Two Economic Directions for a Generation


We hear a lot of stereotypes about young adults in America today — that they’re soft snowflakes who can’t take criticism and think the world owes them ease and security.  Posts like this one by Helen Smith reinforce that view, noting that there is a 500,000-man gap of 25-to-34-year-olds who should be in the workforce but aren’t:

The colleges are hostile environments and bad fits for many of these men who know that they will not flourish there. Add in the risks of marriage for these men and the fact that many women don’t want them and leisure time playing video games seems like a better alternative, particularly if you can live at home to support a good time. It’s kind of like they are on strike or something.

Instead of punching a clock, they’ve checked out.  They live at home or collect some sort of disability or welfare subsidy.  Maybe they extend their educations (perhaps as a condition of the government’s or mom and dad’s indulgence), following up their useless four-year degrees by spending more of their youth chasing a career-specific education, or maybe they put themselves in a holding pattern, with no degrees or pursuits, just waiting for something to happen.  They’re looking for an easy path and draining their parents’ or taxpayers’ resources.

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On the other hand, there’s this encouraging bit of news:

Generation Z—those who were born between the mid-1990s and early 2000s—are more often turning to trade schools to avoid the skyrocketing student debt crisis and hone skills that translate directly into jobs, from electrical engineering to cosmetology. While the power of trade unions has dwindled, and societal value still favors more elite professions, young students are finding themselves drawn to stable paychecks in fields where there’s an obvious need.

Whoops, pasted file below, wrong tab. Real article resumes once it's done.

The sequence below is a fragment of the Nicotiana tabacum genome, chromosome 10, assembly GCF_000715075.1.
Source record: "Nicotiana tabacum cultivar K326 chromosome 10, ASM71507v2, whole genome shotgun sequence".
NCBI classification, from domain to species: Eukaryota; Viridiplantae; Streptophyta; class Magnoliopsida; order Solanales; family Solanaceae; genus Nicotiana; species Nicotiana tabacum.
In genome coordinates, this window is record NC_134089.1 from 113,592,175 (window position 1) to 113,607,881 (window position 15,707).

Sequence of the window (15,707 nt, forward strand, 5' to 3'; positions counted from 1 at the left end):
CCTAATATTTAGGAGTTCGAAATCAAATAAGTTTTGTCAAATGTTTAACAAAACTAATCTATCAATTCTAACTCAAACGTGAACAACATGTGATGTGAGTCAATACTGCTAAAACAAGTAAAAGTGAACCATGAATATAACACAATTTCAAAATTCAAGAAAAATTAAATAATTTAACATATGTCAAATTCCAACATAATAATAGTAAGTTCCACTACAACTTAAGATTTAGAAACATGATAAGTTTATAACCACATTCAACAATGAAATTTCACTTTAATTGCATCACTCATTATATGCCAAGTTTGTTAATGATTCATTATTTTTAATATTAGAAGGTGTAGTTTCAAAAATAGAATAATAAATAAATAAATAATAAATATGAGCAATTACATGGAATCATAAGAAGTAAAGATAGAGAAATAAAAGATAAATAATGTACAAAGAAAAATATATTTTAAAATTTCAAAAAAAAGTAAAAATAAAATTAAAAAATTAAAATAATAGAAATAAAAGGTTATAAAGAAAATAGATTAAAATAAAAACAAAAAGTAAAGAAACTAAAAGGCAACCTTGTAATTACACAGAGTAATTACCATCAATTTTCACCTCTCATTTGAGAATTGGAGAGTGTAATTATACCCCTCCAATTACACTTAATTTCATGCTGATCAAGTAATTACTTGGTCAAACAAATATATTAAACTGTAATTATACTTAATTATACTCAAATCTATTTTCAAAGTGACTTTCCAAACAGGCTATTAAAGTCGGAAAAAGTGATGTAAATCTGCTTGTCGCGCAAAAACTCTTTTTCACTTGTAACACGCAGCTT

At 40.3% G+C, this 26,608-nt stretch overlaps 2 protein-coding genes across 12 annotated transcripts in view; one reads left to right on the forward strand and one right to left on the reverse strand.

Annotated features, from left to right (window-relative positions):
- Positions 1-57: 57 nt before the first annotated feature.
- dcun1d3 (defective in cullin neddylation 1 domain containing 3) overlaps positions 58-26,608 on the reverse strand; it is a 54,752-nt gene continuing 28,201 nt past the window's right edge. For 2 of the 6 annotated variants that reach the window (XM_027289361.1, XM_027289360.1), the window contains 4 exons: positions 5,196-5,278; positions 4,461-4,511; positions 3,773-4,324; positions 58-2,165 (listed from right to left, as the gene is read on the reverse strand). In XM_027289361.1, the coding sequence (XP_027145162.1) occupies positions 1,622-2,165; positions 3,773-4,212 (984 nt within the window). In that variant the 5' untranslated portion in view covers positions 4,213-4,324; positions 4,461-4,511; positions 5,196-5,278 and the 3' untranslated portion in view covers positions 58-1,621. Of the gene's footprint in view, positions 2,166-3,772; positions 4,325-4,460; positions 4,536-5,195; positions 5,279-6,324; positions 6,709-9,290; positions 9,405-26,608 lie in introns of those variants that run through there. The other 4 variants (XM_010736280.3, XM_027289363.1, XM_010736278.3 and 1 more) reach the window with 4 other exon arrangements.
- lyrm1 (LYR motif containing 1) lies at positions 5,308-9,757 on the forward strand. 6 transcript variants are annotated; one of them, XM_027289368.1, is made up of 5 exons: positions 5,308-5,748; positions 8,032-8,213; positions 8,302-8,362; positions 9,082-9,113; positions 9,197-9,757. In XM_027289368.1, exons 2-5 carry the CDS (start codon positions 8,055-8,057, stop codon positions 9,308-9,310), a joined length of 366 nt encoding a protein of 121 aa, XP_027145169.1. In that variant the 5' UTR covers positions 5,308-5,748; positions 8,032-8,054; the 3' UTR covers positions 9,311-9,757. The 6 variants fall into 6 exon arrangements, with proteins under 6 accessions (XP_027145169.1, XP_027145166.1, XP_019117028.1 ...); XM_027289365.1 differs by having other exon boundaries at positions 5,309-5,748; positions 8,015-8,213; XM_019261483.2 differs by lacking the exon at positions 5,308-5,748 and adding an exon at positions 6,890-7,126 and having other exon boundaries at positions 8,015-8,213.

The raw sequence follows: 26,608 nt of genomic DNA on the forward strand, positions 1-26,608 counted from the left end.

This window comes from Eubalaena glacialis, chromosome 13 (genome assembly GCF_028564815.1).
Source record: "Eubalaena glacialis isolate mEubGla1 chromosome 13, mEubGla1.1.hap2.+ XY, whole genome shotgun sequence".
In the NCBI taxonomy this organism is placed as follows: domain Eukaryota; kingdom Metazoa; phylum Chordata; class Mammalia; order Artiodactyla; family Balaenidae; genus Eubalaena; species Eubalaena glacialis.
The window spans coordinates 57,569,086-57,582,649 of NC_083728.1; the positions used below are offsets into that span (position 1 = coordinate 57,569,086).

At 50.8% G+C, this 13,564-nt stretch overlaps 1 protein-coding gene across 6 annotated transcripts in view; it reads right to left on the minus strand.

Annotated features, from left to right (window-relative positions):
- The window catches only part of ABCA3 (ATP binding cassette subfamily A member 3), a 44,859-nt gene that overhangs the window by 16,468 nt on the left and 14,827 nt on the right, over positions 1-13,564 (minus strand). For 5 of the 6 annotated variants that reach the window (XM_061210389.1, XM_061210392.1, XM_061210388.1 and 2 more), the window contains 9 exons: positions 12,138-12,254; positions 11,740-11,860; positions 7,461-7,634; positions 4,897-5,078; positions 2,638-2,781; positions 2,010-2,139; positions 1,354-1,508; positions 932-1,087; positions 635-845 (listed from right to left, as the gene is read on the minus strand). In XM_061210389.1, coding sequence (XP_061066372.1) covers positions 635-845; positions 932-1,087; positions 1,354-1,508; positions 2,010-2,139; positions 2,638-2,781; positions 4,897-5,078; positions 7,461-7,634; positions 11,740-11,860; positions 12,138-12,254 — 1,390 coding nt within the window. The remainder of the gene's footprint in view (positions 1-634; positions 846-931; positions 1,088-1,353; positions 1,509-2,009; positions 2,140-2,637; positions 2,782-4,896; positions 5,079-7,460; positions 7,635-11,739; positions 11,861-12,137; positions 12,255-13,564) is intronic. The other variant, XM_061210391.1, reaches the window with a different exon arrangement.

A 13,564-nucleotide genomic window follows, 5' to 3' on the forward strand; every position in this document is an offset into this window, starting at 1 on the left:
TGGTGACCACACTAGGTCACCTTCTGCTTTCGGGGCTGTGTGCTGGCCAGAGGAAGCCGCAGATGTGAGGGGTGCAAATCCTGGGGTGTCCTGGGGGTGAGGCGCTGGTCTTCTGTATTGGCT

The appended podcast has the headline: “The Hot New Gen-Z Trend Is Skipping College.”  Per this narrative, young adults want to work, and their rational assessment of current conditions is finally overcoming a cultural bias for a particular direction.  More kids should go into the trades.  They provide a path with tremendous opportunity, life lessons, and fulfillment.

With a broader perspective, we can see the operation of our economy.  The young adults in the first group are spending down what their parents have earned, and the young adults in the second group are preparing to collect it, thus shifting our society’s wealth toward those who advance our economy.  This will be healthy if the government doesn’t interfere… but it will.

  • Rhett Hardwick

    I have known a number of “Professionals” who “looked around” and quit. Because of the nature of my associations, they have largely turned to real estate. Home builders, developers, etc. I know an excavation contractor who taught Fine Arts at Harvard (his basement has bas reliefs of gladiators). A mason contractor who previously taught at Brown. Both left to help out an ill father, but they never came back. A home builder I know has polo ponies. These are all “smart guys”.

    I heard the other day that the average age of a plumber in Massachusetts is 55, and relatively few are entering the trade. Think about that. If you started at 20 and put off the Corvette, you could be pretty well off by the time you are 30. My plumber, in his 50’s, just left for Arizona. He swears that if he “just takes a job”, he would expect $100,000. He couldn’t even hire another plumber here (or so he claimed)